The generic name for this fish species was given for J.T. Nichols, 1920-1941, a curator at the American Museum of Natural History. Almost all of the species in this family have teeth fused into a hard beaklike structure enabling them to crush the coral and rocks from which they scrape algae.  One exception being the loosetooth parrotfish, whose teeth are unlike those of their confamilials.  This species is found in the Eastern Pacific from the Gulf of California to northern Peru and the Galapagos Islands. They are abundant in shallow coastal areas, especially in rocky coasts with macroalgae.  They can be solitary or swim in loose schools, and feed by scraping or breaking off chunks of the reef and digest the algae that grows within, or they feed directly on algae.  Parrotfishes are actually responsible for some of the sand that creates beaches and small islands, biting off pieces of rock and coral with their jaw teeth, chewing the pieces with their throat teeth and excreting the byproduct.  For a look at the species that is ostensibly the best at making sand, check out these really odd looking humpback parrotfish on this fantastic BBC video.  These fishes exhibit beautiful colors, and change their colors as they develop from young to adult.  Most species in the Scaridae also exhibit sequential hermaphroditism, changing sex as they mature, mainly from females to males.  These life histories, combined with the ability of many species to mimic colors of other species as juveniles, makes it sometimes difficult to determine species identifications.  Fortunately for me, most of the specimens in our collection have already lost their carotenoid colors, leaving only the color patterns provided by melanins, and by guanine crystals under some fishes’ skins.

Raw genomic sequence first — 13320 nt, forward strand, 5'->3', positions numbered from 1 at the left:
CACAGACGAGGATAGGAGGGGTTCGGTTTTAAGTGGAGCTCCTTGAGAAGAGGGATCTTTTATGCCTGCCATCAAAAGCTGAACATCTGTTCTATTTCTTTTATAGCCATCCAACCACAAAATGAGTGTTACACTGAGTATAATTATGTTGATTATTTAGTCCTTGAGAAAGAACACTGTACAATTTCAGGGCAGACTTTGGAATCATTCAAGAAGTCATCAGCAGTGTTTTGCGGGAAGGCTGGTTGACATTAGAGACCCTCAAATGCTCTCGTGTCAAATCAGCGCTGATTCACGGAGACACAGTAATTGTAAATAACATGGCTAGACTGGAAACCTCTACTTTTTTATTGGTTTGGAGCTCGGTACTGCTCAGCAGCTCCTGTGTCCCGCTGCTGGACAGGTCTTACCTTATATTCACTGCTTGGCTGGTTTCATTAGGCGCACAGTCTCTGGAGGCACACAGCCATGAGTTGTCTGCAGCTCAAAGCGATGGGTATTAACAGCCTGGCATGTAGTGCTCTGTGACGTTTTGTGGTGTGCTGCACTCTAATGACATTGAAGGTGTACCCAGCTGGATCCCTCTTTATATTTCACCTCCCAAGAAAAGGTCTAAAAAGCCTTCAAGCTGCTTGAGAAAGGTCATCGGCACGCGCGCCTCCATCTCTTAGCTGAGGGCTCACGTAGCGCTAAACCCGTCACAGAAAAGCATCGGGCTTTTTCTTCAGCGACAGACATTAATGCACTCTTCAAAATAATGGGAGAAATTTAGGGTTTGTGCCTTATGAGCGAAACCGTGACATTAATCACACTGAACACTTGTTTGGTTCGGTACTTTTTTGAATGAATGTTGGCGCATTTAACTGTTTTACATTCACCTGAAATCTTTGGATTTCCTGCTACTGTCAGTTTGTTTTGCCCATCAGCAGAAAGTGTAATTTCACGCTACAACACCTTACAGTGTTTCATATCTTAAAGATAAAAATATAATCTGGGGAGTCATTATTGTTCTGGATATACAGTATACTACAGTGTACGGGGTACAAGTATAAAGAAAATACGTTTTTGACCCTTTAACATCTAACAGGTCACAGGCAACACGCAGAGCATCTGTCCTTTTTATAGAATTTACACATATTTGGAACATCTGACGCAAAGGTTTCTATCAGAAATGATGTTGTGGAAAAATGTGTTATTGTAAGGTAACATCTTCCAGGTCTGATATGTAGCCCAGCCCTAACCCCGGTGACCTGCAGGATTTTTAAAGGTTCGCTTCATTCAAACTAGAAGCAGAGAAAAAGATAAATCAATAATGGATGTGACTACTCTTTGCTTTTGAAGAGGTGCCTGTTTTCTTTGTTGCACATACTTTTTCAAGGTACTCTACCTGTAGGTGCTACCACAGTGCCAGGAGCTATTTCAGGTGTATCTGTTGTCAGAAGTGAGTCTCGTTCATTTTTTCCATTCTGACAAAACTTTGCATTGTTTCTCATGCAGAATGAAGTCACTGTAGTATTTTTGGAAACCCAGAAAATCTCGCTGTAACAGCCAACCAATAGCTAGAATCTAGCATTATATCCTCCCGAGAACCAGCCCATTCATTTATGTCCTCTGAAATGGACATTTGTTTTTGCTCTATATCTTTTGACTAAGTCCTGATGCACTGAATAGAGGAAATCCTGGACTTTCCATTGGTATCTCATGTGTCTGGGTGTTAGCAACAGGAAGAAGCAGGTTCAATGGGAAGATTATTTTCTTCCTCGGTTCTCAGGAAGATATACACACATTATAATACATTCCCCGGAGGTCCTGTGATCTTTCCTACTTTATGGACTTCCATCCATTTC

tiger snake eel Myrichthys tigrinus Family Ophichthidae (snake eels)